The Yiddish Policemen's Union (4)

The actual novel Michael Chabon's The Yiddish Policemen's Union comprises 411 pages, including the prefatory quote:
And they went to sea in a sieve -- Edward Lear
But there is also back matter, consisting of a glossary, author's note [acknowledgments] , bio of the author, "The Frozen Chosen" by Patricia Cohen, "Guidebook to a Land of Ghosts" by Michael Chabon, blurbs about Chabon's other fiction, advert for the CD audio of the book performed by actor Peter Riegert.

Cohen's essay, originally published in The New York Times, gives us a portrait of Chabon in the real Sitka, Alaska, along with his thoughts about the construction of his fictional universe. Apparently, in reality Harold Ickes, Secretary of the Interior, actually in 1940 did support opening up the Alaska territory to European Jews. Chabon got in hot water for his essay triggered by his reaction to the 1958 phrase book Say It in Yiddish, and started thinking about an imaginary Yiddishland. Cohen describes the real Sitka and its Jewish and other inhabitants. From the interview with Chabon, we learn that Chabon found an affinity between Isaac Babel in English and hard-boiled detective fiction. Also about Chabon's approach to style:"I felt like I had to invent a whole new language, a dialect." He explains the creation of his own slang as well as his approach to the characters and detective fiction generally.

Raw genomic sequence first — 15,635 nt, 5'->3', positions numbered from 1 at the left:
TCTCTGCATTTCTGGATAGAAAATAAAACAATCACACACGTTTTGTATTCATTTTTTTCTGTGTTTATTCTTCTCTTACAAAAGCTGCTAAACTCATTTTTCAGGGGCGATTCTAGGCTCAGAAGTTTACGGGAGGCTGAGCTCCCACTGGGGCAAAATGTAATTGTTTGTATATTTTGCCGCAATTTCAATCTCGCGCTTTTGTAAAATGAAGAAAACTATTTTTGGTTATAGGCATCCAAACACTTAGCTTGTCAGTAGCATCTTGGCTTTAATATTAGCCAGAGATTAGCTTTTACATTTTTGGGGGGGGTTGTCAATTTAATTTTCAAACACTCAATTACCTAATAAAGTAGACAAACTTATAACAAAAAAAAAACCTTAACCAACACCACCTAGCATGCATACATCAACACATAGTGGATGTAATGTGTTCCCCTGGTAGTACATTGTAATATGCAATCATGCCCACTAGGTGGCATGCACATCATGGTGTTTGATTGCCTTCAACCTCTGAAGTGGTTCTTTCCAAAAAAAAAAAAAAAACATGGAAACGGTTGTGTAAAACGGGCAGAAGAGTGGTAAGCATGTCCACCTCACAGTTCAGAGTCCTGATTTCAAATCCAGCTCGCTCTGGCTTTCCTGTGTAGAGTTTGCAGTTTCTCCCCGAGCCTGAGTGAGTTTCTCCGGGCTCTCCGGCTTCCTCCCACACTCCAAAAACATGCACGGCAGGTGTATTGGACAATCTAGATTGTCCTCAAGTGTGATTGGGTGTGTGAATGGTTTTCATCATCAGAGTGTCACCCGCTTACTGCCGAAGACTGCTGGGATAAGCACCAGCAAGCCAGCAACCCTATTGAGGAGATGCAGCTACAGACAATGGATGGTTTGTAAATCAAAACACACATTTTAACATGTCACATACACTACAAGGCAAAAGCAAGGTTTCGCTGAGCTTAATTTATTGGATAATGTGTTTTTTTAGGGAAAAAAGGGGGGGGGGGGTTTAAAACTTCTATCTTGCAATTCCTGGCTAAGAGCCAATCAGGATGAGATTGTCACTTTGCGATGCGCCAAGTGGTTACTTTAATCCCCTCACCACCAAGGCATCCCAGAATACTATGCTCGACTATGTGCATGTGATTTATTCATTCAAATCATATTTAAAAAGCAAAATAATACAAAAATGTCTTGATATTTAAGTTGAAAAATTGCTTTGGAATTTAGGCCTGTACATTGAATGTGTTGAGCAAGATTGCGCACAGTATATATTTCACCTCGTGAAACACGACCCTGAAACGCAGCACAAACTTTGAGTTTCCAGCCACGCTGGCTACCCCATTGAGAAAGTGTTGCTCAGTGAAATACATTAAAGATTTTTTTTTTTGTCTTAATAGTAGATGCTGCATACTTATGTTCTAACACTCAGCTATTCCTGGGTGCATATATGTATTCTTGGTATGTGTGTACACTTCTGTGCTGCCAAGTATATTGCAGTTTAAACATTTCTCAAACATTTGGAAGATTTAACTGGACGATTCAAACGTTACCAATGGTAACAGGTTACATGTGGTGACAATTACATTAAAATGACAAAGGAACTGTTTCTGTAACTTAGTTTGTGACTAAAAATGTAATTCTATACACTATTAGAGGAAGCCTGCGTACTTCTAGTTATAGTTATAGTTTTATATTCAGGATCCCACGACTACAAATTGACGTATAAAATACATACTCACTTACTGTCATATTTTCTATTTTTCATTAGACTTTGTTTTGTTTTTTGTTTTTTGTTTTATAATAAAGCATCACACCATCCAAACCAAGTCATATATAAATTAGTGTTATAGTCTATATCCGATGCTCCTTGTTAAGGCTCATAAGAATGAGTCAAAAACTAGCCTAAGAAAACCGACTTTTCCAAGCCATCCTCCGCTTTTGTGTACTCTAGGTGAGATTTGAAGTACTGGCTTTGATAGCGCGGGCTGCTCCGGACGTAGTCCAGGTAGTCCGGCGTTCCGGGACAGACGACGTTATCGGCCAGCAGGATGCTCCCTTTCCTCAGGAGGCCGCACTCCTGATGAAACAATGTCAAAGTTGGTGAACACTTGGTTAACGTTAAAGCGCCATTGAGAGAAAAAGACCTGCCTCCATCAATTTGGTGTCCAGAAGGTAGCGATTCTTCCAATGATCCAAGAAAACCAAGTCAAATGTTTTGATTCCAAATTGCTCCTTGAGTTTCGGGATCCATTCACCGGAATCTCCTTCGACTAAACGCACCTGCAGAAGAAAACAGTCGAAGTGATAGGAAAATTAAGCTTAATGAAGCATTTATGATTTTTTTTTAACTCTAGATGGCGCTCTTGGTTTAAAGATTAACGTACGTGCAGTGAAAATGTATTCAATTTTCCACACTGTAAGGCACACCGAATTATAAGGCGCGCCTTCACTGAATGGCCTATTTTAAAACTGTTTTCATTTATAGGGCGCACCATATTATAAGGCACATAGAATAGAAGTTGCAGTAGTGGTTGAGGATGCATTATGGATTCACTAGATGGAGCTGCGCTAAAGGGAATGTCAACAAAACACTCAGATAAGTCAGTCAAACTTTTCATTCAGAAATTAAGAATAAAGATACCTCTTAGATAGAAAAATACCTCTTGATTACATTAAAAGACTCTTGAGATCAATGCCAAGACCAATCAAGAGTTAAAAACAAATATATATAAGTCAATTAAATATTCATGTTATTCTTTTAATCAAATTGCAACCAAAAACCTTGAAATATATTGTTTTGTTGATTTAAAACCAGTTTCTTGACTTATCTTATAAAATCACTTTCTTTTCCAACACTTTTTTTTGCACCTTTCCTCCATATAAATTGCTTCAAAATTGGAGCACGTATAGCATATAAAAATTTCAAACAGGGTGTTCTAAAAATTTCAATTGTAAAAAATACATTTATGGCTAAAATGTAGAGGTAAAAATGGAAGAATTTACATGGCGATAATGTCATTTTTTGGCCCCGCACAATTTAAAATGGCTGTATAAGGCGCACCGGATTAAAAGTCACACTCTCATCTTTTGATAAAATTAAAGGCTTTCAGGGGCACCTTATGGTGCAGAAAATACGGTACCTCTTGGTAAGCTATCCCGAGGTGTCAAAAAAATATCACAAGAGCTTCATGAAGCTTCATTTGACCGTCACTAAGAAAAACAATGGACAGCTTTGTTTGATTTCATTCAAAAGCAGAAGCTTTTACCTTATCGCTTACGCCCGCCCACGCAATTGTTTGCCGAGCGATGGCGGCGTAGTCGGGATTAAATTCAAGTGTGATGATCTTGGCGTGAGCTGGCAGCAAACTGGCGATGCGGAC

Cohen was motivated by the themes of destiny and chosenness, and wondering what the world would be like minus the state of Israel. "How mad it seems that this tiny little scrap of land [would be central in global geopolitics] . . . . I have a very strong feeling of complete ambivalence about a world without Israel . . . . I didn't come in with a point to prove or an agenda."

Chabon's 1997 essay on Yiddish, which appeared in Harper's magazine, is reprinted in the book. He takes Uriel and Beatrice Weinreich's Say It in Yiddish as an exercise in futility. As Yiddish had been abandoned by Israel for Hebrew, leaving surviving Yiddish speakers stranded in limbo, the actual application of Yiddish to contemporary situations--booking a plane flight, for example--to be fantasy. Hence Chabon fantasizes about an alternative Yiddish-speaking homeland. Would its denizens be as rough and tough as Israelis? And here is the germ of his future novel. And then he wonders what Jewish Europe would have been like had it been spared the Holocaust.

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